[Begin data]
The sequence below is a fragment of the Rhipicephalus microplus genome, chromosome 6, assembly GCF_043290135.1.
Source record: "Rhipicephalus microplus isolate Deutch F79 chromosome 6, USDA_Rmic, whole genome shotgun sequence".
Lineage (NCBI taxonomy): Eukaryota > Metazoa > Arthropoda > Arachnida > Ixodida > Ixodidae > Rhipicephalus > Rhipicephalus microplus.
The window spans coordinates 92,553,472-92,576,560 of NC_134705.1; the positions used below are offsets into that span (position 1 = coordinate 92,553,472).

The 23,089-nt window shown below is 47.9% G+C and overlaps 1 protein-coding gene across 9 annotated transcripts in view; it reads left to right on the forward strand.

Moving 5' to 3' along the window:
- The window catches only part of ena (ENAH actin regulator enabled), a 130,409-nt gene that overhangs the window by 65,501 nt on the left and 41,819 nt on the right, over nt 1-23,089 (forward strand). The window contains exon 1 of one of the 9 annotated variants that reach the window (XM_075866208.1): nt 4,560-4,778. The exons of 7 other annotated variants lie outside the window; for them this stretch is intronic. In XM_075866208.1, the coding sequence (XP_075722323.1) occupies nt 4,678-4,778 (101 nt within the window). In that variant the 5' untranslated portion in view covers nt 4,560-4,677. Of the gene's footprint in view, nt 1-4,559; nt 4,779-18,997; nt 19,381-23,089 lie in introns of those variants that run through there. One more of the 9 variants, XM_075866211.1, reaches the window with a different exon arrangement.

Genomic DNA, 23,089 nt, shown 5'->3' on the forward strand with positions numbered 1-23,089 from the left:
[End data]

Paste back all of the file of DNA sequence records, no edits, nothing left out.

The sequence below is a fragment of the Rhipicephalus microplus genome, chromosome 6, assembly GCF_043290135.1.
Source record: "Rhipicephalus microplus isolate Deutch F79 chromosome 6, USDA_Rmic, whole genome shotgun sequence".
Lineage (NCBI taxonomy): Eukaryota > Metazoa > Arthropoda > Arachnida > Ixodida > Ixodidae > Rhipicephalus > Rhipicephalus microplus.
The window spans coordinates 92,553,472-92,576,560 of NC_134705.1; the positions used below are offsets into that span (position 1 = coordinate 92,553,472).

The 23,089-nt window shown below is 47.9% G+C and overlaps 1 protein-coding gene across 9 annotated transcripts in view; it reads left to right on the forward strand.

Moving 5' to 3' along the window:
- The window catches only part of ena (ENAH actin regulator enabled), a 130,409-nt gene that overhangs the window by 65,501 nt on the left and 41,819 nt on the right, over nt 1-23,089 (forward strand). The window contains exon 1 of one of the 9 annotated variants that reach the window (XM_075866208.1): nt 4,560-4,778. The exons of 7 other annotated variants lie outside the window; for them this stretch is intronic. In XM_075866208.1, the coding sequence (XP_075722323.1) occupies nt 4,678-4,778 (101 nt within the window). In that variant the 5' untranslated portion in view covers nt 4,560-4,677. Of the gene's footprint in view, nt 1-4,559; nt 4,779-18,997; nt 19,381-23,089 lie in introns of those variants that run through there. One more of the 9 variants, XM_075866211.1, reaches the window with a different exon arrangement.

Genomic DNA, 23,089 nt, shown 5'->3' on the forward strand with positions numbered 1-23,089 from the left: